From 9 May 2020, 1-methyl-2-pyrrolidone, also known as NMP, must not be placed on the EU market, nor used, on its own or in mixtures, unless certain conditions are met. The substance is widely used as a solvent, for example in the petrochemical, surface treatment and pharmaceutical industries. ECHA Newsletter explains what this restriction means for companies.
What is NMP?
NMP is used in high volumes as a solvent and a medium for surface deposition when producing batteries, semiconductors, fibres, pharmaceuticals and wire coatings. The chemical has a harmonised classification indicating that it may cause damage to the unborn child, serious eye and skin irritation and respiratory irritation.
Due to its reproductive toxicity and high volumes, the European Commission added the substance to the REACH restriction list in April 2018. The restriction enters into force in May 2020 bringing in strict limitations for its use. But there is an exception for NMP uses in wire coatings, where the restriction will apply from 9 May 2024.
Strict conditions for its use
The restriction does not mean that NMP can no longer be used on the EU market but it places strict conditions on its use.
If the substance is produced or used in concentrations of 0.3 % or more, manufacturers, importers and downstream users must put appropriate risk management measures and operational conditions in place to protect their workers from any exposure.
This should be done by using the agreed derived no-effect levels (DNELs) in the relevant chemical safety reports and safety data sheets. The DNELs refer to a level of exposure to a substance below which no negative health effects are expected. For NMP, the levels for worker exposure are 14.4 mg/m3 if inhaled and 4.8 mg/kg/day if skin is exposed. Having the DNELs as part of the restriction make the levels binding across the EU.
A manufacturers perspective
The NMP restriction affects the whole supply chain from the substance manufacturer to downstream users, who can vary from knowledgeable chemical companies to industrial users operating outside of the chemical industry.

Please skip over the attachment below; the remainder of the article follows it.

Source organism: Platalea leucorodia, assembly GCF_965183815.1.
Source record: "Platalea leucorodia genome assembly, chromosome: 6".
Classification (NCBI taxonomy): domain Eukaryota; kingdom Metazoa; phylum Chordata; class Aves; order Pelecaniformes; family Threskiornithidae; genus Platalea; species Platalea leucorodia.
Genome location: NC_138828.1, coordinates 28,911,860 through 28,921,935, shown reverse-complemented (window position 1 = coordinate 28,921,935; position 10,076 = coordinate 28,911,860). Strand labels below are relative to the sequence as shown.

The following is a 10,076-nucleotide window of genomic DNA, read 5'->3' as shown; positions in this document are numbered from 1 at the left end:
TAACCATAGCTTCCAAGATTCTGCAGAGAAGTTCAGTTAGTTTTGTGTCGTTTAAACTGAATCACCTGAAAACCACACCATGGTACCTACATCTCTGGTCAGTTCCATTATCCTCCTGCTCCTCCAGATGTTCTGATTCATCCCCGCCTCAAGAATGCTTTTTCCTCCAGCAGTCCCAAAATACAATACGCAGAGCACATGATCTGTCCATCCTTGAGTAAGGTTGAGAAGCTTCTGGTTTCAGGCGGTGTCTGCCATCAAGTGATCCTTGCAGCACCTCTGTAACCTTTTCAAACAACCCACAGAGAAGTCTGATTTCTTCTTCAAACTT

According to Jens-Olaf Eichler-Haeske, Global Product Stewardship Manager at BASF SE, their company is already implementing high occupational safety and process safety standards to protect their workers from the exposure to NMP. BASF SE and other NMP manufacturers have already put in place strictly controlled manufacturing conditions which mean that we, in practice, already comply with the restriction, he explains.
Since it is the manufacturers role under REACH to evaluate the use of a substance and to advise on safe use conditions, BASF SE communicates the information needed to comply with the restriction to their customers as part of extended safety data sheets (eSDSs). Often, the problem is that downstream users outside the chemical industry may not know how to read the exposure scenarios and the information on safe use found in the eSDSs. They may face difficulties in extracting the information and translating it into real risk management measures, Dr Eichler-Haeske points out.
This is where ECHAs NMP guideline can help by providing answers and examples. An NMP downstream user should start by identifying the exposure scenario that fits to the use. For translating the advice given in the eSDSs, take a look in the annex to the guideline, which provides pictures of safe use for some standard uses of NMP. By following the instructions of the eSDSs correctly, you can make sure that you use NMP under safe conditions and in compliance with the restriction, Dr Eichler-Haeske says.
Exemption for the wire coating sector
The wire winding sector is highly dependent on NMP as the enamel they use when coating wires to form protective electrical insulation, normally contains NMP.
The restriction has clearly increased awareness about the consequences that using NMP-containing enamels has on our industry, says Andreas Levermann, Managing Director of SHWire.
The restriction for the wire winding sector enters into force in May 2024, but it has already been discussed in depth by the industry association. Many of the companies using enamels that contain NMP are already working hard to ensure workers safety, but they may still need to look into their risk management measures to ensure they fully comply with the restriction.
Each company has a series of choices to make related to exhaust ventilation, limitations for possible exposure times, and suitable respiratory equipment to mention some, Dr Levermann explains.
As the amount of NMP in an enamel depends on the wire properties, the restriction will not have a big impact on the material and the solvent itself. Preparations are still needed before the restriction starts to apply. The most significant impact concerned the use of new types of better-controlled ovens and enamelling machines, which led companies to modernise their machines, which, of course, required high levels of investment, Dr Levermann adds.
The ECHA guideline has given useful advice and support for the wire winding sector. You should not only pay attention to the technical part of the guideline. Also the introductory chapters that explain, for example, the limits and DNELs can help you understand what impact the restriction has on our everyday work, Dr Levermann concludes.
ECHA, 13 February 2020